Last week I attended a session on High Impact Leadership at the Institute for Healthcare Improvement Annual Forum in the US. It brought back memories from early in my career, working as a Demographer for Shire County Councils in southern England. I produced population projections, and household forecasts, to help inform future plans for public services, and house building.
This was, and remains today, part of a highly political debate between the undoubted need for more homes, particularly for local people in rural areas, and the desire to protect our ‘green and pleasant land’ from unbridled and unnecessary development.
What impressed me at the time was the way this debate took place very much in public. As part of my role I was questioned at an ‘Examination in Public’ by a panel, led by a planning inspector. The panel questioned assumptions I had made as part of my method, to establish their validity.
The public, mostly in the form of local pressure groups, or housing developers, could also ask questions via the panel. This process meant that there was a high degree of confidence in the eventual Council decisions and often, significantly, local cross-party support.
Coming back to the High Impact Leadership session, the theme was ‘leading across boundaries’. We in the NHS know that this will be a crucial requirement in the coming years if we are to build new care models and realise the visions of the Five Year Forward View, the Dalton Review, or any other strategic ambition for the NHS.
My early career came to mind because of the way in which this need for cross-boundary leadership was framed in the US, which was rather different to the way it is often characterised here in the UK. We recognise that it is difficult, and talk much about the need to develop a locally shared purpose for the future. We talk little about why it is difficult – understanding this is key to future success.
In the US the challenge, as might be expected, was framed from a business perspective. I think this could help us to understand better some of the challenges facing those seeking to lead across boundaries. Three key reasons were suggested why cross-boundary leadership is difficult, and this led to a framework for thinking about how we can be successful with it.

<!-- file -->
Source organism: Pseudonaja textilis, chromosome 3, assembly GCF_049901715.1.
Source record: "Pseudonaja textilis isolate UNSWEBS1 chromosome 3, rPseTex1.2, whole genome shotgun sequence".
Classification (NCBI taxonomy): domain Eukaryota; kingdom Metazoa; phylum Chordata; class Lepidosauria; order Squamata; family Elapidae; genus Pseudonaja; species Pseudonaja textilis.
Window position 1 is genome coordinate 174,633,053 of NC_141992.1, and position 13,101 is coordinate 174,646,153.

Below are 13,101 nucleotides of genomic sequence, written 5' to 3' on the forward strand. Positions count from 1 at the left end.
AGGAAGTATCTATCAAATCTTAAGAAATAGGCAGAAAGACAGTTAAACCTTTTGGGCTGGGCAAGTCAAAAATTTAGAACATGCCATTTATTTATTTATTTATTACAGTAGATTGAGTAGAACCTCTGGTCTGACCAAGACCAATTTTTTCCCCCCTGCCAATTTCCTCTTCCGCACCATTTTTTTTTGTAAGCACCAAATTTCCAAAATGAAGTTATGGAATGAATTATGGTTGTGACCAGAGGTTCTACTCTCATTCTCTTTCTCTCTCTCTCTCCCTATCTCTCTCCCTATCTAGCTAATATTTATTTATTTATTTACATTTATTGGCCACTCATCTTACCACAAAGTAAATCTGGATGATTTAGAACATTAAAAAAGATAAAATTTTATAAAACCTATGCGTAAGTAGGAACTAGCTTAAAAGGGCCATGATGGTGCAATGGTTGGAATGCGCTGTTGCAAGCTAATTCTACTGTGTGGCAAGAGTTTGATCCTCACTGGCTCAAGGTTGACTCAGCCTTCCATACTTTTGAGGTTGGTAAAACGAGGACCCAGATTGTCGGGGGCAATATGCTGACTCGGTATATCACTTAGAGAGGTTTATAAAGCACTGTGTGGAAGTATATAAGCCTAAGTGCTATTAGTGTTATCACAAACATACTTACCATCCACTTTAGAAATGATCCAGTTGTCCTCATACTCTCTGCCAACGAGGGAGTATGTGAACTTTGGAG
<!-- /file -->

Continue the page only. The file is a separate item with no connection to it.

- Firstly, those we are seeking to work with have their own ‘business models’, and they are different to ours. We need to understand, and respect, those models before we can work with others effectively. There is a reason why these models have developed and they may be highly successful. My example of how local authorities operate, in just one area, shows the degree to which they value transparency and public engagement as key elements of their, essentially political, ‘business model’. In the NHS we will need understand and appreciate the value of this if we are to make meaningful, lasting, relationships with local authorities.
- Secondly, we need to build a relationship strong enough to be able to question the business models of others and to work together with them to design a future business model better for a ‘cross-boundary’ era. This is more than a shared purpose – it is a practical mechanism to deliver on that purpose.
- Finally, and probably the area where least thought is currently applied, we in the NHS, at whatever level, need to understand that our own business model may be challenged by those we are seeking to work with as future partners. Our existing way of working, even if it has strong evidence of current value, may not be the best way in a ‘cross-boundary’ future.
Are you ready to take on these three challenges of leadership for the new future of health and care in England?